Arizona Daily Wildcat
Tuesday, October 4, 2005
Understated, overdue women's plaza a big step in right direction
"Dignity does not consist in possessing honors, but in deserving them." - Aristotle
In 1895 the UA graduated three students from its first class, two of whom were female.
On Friday the UA graduated in a sense, becoming one of three universities across the country to erect a monument honoring women.
To say that the Women's Plaza of Honor is a necessary monument for our campus would be an understatement. To say that the plaza will be a catalyst for social change would be an overstatement.
Far better would be to recognize that the plaza sets in stone what the campus community has long understood: Women form an important part of the UA's history.
When Mercedes Anna Shibell and Mary Flint Walker received their degrees more than 100 years ago, they forged a path of excellence that hundreds of thousands of alumni have followed.
Some would argue that the plaza's $818,000 price tag, paid entirely through donations, could be better spent in the classroom. However, a quick walk through the monument provides an education no class could.
It is impressive that the UA has created a space where the community can learn about the women who have helped shape the university, and that commitment reflects the very mission of this institution.
While the bust of John "Button" Salmon and his immortal words burn in the hearts of UA students and alumni, there would be no Pride of Arizona marching band to play "Bear Down, Arizona" without philanthropist Louise Foucar Marshall.
Before there was a building dedicated to Marshall, there was a foundation bearing her name providing immense financial support to the UA.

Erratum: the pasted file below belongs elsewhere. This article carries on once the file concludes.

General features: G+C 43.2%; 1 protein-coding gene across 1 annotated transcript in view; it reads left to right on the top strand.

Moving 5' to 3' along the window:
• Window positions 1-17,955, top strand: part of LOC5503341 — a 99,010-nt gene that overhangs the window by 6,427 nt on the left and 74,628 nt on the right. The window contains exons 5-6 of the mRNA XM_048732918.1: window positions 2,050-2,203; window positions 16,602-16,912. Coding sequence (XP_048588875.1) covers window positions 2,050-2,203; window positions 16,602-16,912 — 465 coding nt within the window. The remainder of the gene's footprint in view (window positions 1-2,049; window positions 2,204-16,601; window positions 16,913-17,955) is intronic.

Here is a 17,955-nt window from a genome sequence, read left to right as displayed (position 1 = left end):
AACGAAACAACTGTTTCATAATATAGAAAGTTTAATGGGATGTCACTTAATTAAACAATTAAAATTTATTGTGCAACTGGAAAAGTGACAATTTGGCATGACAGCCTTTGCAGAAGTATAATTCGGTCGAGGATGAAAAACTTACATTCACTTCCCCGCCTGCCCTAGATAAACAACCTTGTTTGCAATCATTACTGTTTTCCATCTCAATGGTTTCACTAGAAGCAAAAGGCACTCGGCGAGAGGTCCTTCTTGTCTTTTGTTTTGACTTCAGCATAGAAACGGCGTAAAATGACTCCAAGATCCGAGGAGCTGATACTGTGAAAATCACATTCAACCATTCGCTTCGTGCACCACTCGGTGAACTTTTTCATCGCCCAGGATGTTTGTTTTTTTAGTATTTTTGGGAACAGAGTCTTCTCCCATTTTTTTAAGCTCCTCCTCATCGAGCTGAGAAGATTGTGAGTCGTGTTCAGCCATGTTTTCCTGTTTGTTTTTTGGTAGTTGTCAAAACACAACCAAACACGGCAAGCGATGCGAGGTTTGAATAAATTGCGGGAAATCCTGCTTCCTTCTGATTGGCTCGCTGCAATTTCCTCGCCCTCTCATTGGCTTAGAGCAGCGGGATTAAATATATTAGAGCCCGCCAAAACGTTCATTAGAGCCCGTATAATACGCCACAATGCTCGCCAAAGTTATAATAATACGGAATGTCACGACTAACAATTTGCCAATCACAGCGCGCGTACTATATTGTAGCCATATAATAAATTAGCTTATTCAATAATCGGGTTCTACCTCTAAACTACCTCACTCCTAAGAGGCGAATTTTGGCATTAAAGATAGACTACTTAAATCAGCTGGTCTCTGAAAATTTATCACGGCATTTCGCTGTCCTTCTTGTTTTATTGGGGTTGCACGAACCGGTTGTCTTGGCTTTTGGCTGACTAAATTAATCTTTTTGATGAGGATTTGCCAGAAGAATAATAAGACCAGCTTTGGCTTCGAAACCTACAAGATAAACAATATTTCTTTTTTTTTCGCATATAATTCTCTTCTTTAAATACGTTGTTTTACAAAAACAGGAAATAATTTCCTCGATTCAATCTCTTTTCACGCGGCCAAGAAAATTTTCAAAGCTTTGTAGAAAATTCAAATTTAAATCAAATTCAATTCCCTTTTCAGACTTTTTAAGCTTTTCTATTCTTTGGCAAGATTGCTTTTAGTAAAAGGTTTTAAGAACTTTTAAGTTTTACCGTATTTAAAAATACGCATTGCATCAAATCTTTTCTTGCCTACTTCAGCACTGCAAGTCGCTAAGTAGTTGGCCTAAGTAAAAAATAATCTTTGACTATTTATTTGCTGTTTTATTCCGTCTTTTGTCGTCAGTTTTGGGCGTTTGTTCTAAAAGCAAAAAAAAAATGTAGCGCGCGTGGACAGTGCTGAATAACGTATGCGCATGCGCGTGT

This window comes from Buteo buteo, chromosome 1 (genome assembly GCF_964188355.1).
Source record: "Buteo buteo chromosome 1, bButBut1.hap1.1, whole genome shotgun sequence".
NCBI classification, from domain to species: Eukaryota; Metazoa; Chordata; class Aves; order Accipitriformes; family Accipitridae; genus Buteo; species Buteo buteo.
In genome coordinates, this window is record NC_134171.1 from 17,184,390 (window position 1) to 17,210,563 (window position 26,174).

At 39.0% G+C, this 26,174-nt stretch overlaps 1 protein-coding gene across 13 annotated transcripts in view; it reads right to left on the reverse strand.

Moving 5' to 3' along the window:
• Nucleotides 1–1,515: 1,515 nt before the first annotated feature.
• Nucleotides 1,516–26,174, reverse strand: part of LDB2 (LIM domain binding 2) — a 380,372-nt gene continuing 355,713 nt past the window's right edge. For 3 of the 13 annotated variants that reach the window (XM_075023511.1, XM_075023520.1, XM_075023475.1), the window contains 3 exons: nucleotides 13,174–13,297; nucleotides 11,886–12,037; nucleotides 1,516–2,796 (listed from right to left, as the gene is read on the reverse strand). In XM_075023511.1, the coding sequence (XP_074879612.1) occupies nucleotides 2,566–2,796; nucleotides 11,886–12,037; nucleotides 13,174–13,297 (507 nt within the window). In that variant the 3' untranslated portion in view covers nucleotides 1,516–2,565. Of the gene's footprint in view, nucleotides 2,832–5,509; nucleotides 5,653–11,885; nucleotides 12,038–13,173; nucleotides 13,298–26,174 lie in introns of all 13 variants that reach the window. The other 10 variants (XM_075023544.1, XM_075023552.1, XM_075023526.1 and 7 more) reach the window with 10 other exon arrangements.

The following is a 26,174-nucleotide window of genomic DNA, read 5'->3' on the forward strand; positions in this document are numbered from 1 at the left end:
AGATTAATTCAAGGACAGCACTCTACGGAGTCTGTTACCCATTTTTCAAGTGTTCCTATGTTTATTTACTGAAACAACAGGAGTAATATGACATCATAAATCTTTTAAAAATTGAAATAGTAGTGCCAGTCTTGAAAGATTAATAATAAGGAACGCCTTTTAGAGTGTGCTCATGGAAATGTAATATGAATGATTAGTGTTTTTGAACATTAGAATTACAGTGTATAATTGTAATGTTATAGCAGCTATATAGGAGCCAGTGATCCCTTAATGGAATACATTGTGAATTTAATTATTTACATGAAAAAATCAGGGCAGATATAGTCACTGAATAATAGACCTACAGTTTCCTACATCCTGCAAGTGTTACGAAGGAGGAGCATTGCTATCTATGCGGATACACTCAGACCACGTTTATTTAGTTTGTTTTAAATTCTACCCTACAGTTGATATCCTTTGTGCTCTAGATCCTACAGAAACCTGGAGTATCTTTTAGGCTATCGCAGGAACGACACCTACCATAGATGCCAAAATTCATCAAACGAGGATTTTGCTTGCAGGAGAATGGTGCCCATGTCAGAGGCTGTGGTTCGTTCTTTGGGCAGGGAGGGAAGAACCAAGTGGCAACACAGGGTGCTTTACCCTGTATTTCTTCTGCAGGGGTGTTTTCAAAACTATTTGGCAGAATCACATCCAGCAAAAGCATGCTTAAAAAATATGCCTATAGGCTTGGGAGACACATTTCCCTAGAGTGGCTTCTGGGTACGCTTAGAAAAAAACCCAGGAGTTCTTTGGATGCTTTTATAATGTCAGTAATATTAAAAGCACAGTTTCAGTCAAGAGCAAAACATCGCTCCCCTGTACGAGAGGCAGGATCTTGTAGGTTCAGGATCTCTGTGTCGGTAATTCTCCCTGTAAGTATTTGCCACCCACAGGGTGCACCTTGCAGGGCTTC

At roughly the same time JF "Pop" McKale was coaching on campus, Ina E. Gittings was teaching physical education.
President Peter Likins may have final say on decisions that impact students, but he wouldn't dream of making them without consulting Saundra Taylor, senior vice president for Campus Life. Taylor, calm and committed to students, carries immense favor with the president because of her integrity and character.
Every student - male and female - is lucky to have a space dedicated to these impressive figures of the past and present.
While understated and somewhat unpleasing to the eye, the plaza is a symbolic step toward much-needed equality.
It won't raise the average salary a woman receives and it won't erase gender stereotypes and misogyny. But ultimately the Women's Plaza of Honor provides to women what Virginia Woolf described as "A Room of One's Own," and no price tag can be put on that space.
Opinions are determined by the Wildcat opinions board and written by one of its members. They are Ryan Johnson, Damion LeeNatali, Aaron Mackey, Mike Morefield and Tim Runestad.